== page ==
ALBUM TITLE: The glory of rostropovich: 80th birthday tribute
WORKS: Works by Boccherini, Vivaldi, Tartini, Schumann, Dvorák, Tchaikovsky, Shostakovich, Messiaen, Brahms, Chopin, Schubert, Prokofiev, etc
PERFORMER: Mstislav Rostropovich (cello); Martha Argerich, Rudolf Serkin (piano); Emerson Quartet; Berlin PO, Boston SO, Israel PO, Leningrad PO, etc
CATALOGUE NO: DG 477 6579
‘Slava’ means glory in Russian, so DG’s title is apt for this cellist who by common consent is one of the seminal musical figures of these two centuries. His having premiered well over 100 new works alone would be enough to sustain this claim, but his discography also includes many peerless renditions of the standard repertoire. This set not only features some of those recordings but also two discs of his conducting. Though the latter may not match his formidable cellistic accomplishments, in the Tchaikovsky Suites he generates tremendous impetus and orchestral clarity. Similarly impressive is Prokofiev’s Romeo and Juliet, coloured by his evident empathy for and perception of the musical language.
Many of these recordings have already achieved hallowed status. For example I cannot imagine a more exciting performance of the Chopin Sonata, sparkling with spontaneity, yet with a searing logic to each phrase that compellingly draws you through to the last note. Similarly in the Brahms sonatas, his combination of intellect, superb voicing, timbral imagination and sheer artistry is intoxicating, nowhere better demonstrated than in the F major Adagio. The disc dedicated to Baroque concertos demonstrates eloquent vocalisation of phrasing, although the orchestral accompaniment is heavy by today’s standards. Nonetheless the melodic line of Boccherini D major Concerto is simply mesmerising.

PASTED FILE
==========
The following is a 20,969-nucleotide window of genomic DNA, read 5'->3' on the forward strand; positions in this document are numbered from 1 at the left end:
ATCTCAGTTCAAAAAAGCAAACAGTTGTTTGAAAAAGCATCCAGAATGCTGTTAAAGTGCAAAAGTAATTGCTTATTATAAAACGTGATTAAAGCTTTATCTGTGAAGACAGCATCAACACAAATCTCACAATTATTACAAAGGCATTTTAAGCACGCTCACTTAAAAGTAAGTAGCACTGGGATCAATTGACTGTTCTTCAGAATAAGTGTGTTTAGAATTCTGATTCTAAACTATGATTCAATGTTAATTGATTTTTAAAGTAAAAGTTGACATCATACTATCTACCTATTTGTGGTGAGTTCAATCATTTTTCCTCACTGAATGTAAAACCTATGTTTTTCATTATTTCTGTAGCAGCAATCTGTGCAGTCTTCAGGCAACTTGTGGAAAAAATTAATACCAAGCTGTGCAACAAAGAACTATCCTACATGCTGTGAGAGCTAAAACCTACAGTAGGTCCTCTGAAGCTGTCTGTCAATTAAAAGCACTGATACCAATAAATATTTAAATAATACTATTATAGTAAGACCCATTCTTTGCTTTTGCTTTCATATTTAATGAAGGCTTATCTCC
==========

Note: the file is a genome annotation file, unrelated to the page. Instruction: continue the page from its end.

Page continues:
In both the chamber ensemble works included, he blends impressively. One is never aware of Rostropovich the great cellist, but simply notes he is a participant in a fine performance of Messiaen’s Concert à quatre; similarly, the Schubert String Quintet with the Emerson Quartet is ardent, although occasionally is a little hard-driven.
Obviously no set celebrating Rostropovich’s art could omit his legendary Tchaikovsky Rococo Variations or Dvo?ák’s Cello Concerto with Karajan and the Berlin Philharmonic. Equally the Shostakovich Second with Ozawa shows extraordinary insight into the musical invention. However my star item from the whole set is the Schumann Cello Concerto with the Leningrad Philharmonic under Rozhdestvensky: here Rostropovich generates a natural impetus while bringing subtle nuance to the melancholic melodic lines. The effect is magnificent – tortuously yearning yet in equal measure divinely beautiful. Joanne Talbot